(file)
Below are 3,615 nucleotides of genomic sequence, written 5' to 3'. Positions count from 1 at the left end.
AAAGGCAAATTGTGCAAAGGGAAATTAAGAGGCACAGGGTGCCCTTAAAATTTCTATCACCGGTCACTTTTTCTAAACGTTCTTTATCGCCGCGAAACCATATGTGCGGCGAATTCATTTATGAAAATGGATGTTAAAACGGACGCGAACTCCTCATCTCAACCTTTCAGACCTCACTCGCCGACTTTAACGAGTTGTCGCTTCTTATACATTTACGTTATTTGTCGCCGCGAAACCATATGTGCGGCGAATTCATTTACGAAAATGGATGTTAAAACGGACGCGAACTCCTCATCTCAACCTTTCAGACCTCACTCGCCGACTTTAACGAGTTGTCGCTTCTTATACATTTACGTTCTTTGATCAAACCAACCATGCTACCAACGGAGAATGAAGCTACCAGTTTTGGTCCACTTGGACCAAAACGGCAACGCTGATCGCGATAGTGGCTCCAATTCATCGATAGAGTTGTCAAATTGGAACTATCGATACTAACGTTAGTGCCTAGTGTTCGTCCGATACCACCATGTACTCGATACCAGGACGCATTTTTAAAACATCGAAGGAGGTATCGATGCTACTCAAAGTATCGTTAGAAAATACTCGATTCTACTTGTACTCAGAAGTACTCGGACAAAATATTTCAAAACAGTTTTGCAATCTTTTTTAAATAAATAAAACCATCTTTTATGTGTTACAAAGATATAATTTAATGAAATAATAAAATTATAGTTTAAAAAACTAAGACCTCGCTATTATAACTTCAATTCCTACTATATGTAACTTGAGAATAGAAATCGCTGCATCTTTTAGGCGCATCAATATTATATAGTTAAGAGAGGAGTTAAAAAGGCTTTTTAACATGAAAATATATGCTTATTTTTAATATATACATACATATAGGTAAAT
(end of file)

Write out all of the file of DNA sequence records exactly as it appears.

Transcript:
Below are 3,615 nucleotides of genomic sequence, written 5' to 3'. Positions count from 1 at the left end.
AAAGGCAAATTGTGCAAAGGGAAATTAAGAGGCACAGGGTGCCCTTAAAATTTCTATCACCGGTCACTTTTTCTAAACGTTCTTTATCGCCGCGAAACCATATGTGCGGCGAATTCATTTATGAAAATGGATGTTAAAACGGACGCGAACTCCTCATCTCAACCTTTCAGACCTCACTCGCCGACTTTAACGAGTTGTCGCTTCTTATACATTTACGTTATTTGTCGCCGCGAAACCATATGTGCGGCGAATTCATTTACGAAAATGGATGTTAAAACGGACGCGAACTCCTCATCTCAACCTTTCAGACCTCACTCGCCGACTTTAACGAGTTGTCGCTTCTTATACATTTACGTTCTTTGATCAAACCAACCATGCTACCAACGGAGAATGAAGCTACCAGTTTTGGTCCACTTGGACCAAAACGGCAACGCTGATCGCGATAGTGGCTCCAATTCATCGATAGAGTTGTCAAATTGGAACTATCGATACTAACGTTAGTGCCTAGTGTTCGTCCGATACCACCATGTACTCGATACCAGGACGCATTTTTAAAACATCGAAGGAGGTATCGATGCTACTCAAAGTATCGTTAGAAAATACTCGATTCTACTTGTACTCAGAAGTACTCGGACAAAATATTTCAAAACAGTTTTGCAATCTTTTTTAAATAAATAAAACCATCTTTTATGTGTTACAAAGATATAATTTAATGAAATAATAAAATTATAGTTTAAAAAACTAAGACCTCGCTATTATAACTTCAATTCCTACTATATGTAACTTGAGAATAGAAATCGCTGCATCTTTTAGGCGCATCAATATTATATAGTTAAGAGAGGAGTTAAAAAGGCTTTTTAACATGAAAATATATGCTTATTTTTAATATATACATACATATAGGTAAAT